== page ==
The assurance of equal rights, opportunities, and equitable treatment for all individuals, regardless of their gender, was the focus of discussion during the recently concluded Gender Mainstreaming Workshop, hosted by the Food and Agriculture Organization of the United Nations (FAO), in collaboration with the Bureau of Gender Affairs, Dominica.
The workshop, a key component of the ‘Resilient Aquaculture” sub-project of the Mexico-CARICOM-FAO “Cooperation for Climate Change Adaptation and Resilience in the Caribbean”, addressed the integration of gender considerations in the fisheries and aquaculture sector, identifying opportunities for women to effectively utilise the industry for economic empowerment. Gender equality is defined by the International Labour Organization as the “enjoyment of equal rights, opportunities and treatment by men and women and by boys and girls in all spheres of life”.
The training equipped participants with the skills to identify and address gender-based disparities and biases within the agricultural sector. Aquaculture Technician at the Fisheries Division, Dorian Sanford led the focus group on the knowledge of participants and farmers’ opinion on aquaculture production. This was followed by an overview on the importance of inclusivity in agriculture by Coordinator for Research and Programme Development for the Bureau of Gender Affairs, Kaywana Thomas. Participants gained a deeper understanding of gender dynamics in agriculture and acquired the capacity to implement gender-responsive approaches in their work through the analysis of the roles and responsibilities within and outside of the home, and access to land, water, and credit.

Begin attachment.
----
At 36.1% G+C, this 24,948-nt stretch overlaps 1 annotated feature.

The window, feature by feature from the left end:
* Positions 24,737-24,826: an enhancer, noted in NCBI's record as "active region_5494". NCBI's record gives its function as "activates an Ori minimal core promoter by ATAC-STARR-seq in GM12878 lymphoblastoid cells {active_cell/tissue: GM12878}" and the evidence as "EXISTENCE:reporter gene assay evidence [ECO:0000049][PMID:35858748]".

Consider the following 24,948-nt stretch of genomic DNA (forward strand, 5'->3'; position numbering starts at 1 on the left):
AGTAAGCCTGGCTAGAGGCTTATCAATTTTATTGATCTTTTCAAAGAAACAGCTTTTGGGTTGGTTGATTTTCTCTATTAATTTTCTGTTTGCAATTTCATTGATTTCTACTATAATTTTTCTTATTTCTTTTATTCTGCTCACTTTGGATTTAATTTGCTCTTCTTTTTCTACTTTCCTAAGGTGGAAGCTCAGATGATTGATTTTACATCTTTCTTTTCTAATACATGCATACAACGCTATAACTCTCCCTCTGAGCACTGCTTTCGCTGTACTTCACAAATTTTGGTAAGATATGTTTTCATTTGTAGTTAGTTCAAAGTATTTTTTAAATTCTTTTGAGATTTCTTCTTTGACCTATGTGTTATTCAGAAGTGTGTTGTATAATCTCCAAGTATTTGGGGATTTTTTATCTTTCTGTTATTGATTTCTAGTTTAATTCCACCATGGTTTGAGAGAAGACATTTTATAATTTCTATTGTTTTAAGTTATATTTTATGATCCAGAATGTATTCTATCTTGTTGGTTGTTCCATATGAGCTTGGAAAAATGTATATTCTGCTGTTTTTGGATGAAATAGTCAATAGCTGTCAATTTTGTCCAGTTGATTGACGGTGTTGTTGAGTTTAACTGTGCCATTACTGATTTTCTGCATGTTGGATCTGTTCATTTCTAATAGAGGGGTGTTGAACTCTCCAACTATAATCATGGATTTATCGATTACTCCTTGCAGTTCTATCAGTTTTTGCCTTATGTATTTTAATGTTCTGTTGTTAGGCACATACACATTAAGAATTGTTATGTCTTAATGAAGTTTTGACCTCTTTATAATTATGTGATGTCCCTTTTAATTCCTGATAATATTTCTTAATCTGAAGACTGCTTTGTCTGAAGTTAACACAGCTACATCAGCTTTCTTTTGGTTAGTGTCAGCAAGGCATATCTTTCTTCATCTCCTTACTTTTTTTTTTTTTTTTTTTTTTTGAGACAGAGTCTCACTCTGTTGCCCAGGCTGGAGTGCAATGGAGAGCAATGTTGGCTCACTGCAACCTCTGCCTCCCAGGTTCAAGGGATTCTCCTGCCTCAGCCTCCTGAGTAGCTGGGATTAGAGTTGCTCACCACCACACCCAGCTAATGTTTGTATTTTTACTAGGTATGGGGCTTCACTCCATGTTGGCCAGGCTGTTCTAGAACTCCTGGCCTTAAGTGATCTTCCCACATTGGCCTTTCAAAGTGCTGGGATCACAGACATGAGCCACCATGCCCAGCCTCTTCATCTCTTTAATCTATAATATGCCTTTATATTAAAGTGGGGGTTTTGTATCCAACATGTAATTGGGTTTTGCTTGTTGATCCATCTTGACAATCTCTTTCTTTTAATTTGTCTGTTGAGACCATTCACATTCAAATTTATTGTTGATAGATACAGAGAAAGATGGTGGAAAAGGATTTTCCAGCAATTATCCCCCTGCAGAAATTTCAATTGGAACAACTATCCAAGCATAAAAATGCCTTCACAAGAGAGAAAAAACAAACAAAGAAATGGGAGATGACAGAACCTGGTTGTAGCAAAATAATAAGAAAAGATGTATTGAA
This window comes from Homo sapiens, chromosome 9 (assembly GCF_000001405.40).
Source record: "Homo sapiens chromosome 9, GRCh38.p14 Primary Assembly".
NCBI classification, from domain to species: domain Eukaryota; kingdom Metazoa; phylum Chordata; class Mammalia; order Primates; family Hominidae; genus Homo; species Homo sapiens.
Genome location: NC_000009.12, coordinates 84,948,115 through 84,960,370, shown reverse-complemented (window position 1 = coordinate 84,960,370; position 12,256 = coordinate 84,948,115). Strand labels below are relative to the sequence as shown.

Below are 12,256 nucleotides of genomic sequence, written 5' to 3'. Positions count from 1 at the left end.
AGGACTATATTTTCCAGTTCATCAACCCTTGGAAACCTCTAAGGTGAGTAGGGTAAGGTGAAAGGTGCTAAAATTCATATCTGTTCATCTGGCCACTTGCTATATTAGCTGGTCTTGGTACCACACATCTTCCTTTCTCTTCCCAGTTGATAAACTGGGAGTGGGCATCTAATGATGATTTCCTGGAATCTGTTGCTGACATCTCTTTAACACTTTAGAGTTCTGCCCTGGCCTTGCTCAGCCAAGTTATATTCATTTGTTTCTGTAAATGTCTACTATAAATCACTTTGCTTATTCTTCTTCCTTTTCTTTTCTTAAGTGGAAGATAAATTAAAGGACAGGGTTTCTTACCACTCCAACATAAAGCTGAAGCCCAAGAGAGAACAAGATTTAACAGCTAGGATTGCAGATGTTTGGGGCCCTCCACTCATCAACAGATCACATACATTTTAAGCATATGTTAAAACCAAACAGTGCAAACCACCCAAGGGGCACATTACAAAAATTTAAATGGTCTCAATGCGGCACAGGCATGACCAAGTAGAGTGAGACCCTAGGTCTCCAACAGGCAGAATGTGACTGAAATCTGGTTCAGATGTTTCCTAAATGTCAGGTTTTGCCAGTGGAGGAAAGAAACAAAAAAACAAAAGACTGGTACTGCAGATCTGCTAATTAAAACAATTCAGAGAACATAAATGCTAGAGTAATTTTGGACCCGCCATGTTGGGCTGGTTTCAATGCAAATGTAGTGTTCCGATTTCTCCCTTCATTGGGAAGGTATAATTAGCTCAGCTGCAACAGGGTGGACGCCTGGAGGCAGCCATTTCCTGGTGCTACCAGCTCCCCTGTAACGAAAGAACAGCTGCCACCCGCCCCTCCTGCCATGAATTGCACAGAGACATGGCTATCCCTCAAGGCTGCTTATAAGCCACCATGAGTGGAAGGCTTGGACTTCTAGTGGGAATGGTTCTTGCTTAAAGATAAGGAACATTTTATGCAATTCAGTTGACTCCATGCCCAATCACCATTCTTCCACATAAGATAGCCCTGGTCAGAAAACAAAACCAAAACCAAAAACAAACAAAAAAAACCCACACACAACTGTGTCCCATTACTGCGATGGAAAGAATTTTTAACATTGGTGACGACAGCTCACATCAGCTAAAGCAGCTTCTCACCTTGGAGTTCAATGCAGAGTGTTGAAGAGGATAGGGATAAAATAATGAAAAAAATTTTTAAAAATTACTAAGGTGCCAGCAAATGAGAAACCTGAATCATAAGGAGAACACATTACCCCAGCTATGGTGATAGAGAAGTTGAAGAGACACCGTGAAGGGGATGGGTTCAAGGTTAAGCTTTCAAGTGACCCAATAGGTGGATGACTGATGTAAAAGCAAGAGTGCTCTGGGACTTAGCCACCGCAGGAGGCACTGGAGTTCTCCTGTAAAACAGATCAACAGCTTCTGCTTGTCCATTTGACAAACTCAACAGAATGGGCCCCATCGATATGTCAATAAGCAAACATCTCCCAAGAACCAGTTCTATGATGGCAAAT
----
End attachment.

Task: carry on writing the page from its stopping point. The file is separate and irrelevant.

FAO National Project Coordinator Steve George noted that “Gender equality in agriculture isn’t just a matter of justice; it’s a pathway to more sustainable, resilient, and productive food systems. This workshop represents a critical step towards achieving that goal.” The project’s main goal is to empower farmers, especially women, through sustainable practices. The project targets seek to achieve 30% in the number of women beneficiary farmers, 25% females among the number of persons trained in good practices, and 40% among individuals trained in aquaculture.
Participant Judith Peters thanked the organizers of the workshop indicating that they were informed of what aquaculture is and the resources required.
“I am grateful for being exposed to the opportunities which exist in aquaculture production. The high cost of production was an eye opener and access to credit is a concern.”
Workshop attendees included women fish vendors and female members of the farmers’ group who were interested in aquaculture/aquaponics production.
By recognizing and actively promoting the rights and opportunities of women, the Mexico-CARICOM-FAO “Resilient Caribbean Initiative” is building a gender equality network across the Caribbean to benefit communities and economies. The project’s approach to fostering gender equality and sustainable aquaculture reflects FAO commitment to ensuring that women actively participate in and benefit from aquaculture-related activities.